The attorney-client privilege in Germany follows different concepts than in the US or the UK. The current legislation and jurisprudence regarding information and documents derived from internal investigations is ambiguous. The German Constitutional Court now has to decide on the seizure of documents from an internal investigation.


In connection with the Diesel-investigation of Volkswagen and its subsidiaries the office of Jones Day in Munich was searched and numerous documents were seized. Jones Day was originally mandated against the background of the US investigations against Volkswagen. After the initiation of investigations by German prosecutors, the courts in Munich approved the seizure of documents at the law firm related to the internal investigation. The Constitutional Court granted interim relief in July 2017 and ruled that the documents in question must not be reviewed and assessed by the Public Prosecutor's Office until a final decision is taken. The interim relief does not give an indication regarding a final decision as the merits of the case are not subject to the interim relief. The court only balanced the potential negative effect on both sides if it would grant or would not grant the interim relief.

The search of the premises of an international law firm and the seizure of numerous documents produced in an internal investigation has raised concerns with international operating corporations in how far findings of internal investigations are protected against the access by investigating authorities.


Based on the legislation and jurisprudence so far the following principles apply:

  • Defense correspondence and defense documents and any work products of an internal investigation conducted by outside counsel, e.g. protocols of witness interviews, summary of results of review of documents, legal assessments, are privileged under German law and may not be seized.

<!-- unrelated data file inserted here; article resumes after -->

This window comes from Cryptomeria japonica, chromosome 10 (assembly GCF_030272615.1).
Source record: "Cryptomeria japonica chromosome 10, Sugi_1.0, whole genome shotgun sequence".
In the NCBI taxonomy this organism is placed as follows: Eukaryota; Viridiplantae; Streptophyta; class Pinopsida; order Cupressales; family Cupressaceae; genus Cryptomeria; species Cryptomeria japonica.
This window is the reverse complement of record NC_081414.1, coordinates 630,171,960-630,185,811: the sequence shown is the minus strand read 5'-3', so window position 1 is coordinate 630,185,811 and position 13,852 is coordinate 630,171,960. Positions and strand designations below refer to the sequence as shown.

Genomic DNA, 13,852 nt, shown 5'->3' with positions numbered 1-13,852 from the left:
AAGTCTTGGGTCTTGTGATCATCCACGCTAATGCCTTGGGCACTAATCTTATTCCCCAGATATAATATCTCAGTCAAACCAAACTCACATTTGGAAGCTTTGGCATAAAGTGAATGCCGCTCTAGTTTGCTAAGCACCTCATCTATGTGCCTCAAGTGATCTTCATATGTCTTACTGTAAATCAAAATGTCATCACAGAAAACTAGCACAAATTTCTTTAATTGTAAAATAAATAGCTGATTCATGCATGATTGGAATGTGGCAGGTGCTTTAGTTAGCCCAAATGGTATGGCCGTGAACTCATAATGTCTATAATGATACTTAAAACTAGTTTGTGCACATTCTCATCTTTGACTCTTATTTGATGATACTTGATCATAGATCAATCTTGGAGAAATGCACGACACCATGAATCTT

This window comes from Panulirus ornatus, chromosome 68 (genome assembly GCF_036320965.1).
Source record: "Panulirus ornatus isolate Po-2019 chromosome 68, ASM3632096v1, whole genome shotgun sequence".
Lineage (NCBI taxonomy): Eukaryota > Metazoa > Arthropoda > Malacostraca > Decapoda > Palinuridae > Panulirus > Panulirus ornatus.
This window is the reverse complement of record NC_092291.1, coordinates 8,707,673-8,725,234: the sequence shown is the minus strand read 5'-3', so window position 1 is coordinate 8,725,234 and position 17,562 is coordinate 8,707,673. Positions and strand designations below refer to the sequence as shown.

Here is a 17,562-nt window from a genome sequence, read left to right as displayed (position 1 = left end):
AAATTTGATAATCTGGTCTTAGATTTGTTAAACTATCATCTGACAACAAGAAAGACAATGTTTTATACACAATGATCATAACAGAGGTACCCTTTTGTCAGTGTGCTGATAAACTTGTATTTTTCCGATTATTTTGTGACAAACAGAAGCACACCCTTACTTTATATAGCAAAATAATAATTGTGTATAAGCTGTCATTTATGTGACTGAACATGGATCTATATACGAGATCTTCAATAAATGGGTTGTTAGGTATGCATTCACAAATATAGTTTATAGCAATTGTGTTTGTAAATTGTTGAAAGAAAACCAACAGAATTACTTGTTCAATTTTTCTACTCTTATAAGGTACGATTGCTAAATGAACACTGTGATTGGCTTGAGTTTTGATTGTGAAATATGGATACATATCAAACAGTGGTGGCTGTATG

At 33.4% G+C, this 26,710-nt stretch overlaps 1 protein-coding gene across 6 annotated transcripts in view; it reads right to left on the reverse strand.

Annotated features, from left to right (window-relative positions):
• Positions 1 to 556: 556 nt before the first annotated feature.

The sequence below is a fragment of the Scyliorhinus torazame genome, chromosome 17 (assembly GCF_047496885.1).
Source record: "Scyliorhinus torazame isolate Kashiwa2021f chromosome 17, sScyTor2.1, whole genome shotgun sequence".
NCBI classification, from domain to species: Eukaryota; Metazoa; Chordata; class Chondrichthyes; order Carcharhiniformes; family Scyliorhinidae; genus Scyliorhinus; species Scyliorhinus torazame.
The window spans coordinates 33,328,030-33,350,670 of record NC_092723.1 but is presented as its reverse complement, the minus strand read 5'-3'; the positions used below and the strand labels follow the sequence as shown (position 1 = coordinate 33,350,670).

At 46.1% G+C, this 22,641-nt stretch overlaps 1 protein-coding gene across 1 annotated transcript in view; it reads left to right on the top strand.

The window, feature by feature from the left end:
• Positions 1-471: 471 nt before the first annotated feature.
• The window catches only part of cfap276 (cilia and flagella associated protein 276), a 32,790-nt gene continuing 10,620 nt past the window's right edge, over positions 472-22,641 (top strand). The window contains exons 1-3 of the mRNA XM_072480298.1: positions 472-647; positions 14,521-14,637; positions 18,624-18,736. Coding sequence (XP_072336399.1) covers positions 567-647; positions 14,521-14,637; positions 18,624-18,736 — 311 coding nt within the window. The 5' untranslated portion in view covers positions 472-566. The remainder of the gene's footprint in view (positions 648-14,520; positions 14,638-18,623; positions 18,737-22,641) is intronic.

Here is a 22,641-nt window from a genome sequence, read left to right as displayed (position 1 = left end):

• This applies, although not undisputed, also in case that the corporation is not yet formally investigated, but the internal investigation conducted by outside counsel serves the purpose to prepare the potential defense of the corporation in the future, if investigated.
  • The results of an internal investigation conducted by in-house counsel or auditors is not protected, the authorities may seize these documents.
  • If the internal investigation serves other purposes than the defense of the corporation, e.g. the preparation of claims against or the defense against claims of third parties, assessment of claims against (former) board members or to inform regulators abroad, it may be disputed whether a general attorneyclient privilege applies to these documents.

The Constitutional Court will now decide whether the results of internal investigations are privileged as part of the relationship of trust between lawyer and client regardless of the purpose of the internal investigation.


The decision of the Constitutional Court will (hopefully) clarify if a Public Prosecutor's Office can reach out to attorney work products in the context of an internal investigation. So far, the following preliminary conclusions can be made:

  • In the engagement letter it should be clearly stated to what extent the investigation is conducted for defense purposes.
  • Those defense documents should be marked as such and be stored in custody of the mandated law firm.
  • Documents and work products for other purposes, e.g. for remedial actions, civil litigation or for disclosure to foreign authorities, should be separated from purely defense documents.
  • Those other purposes should also be clearly stated in the engagement letter in order to try to claim attorney-client privilege based on the relationship of trust.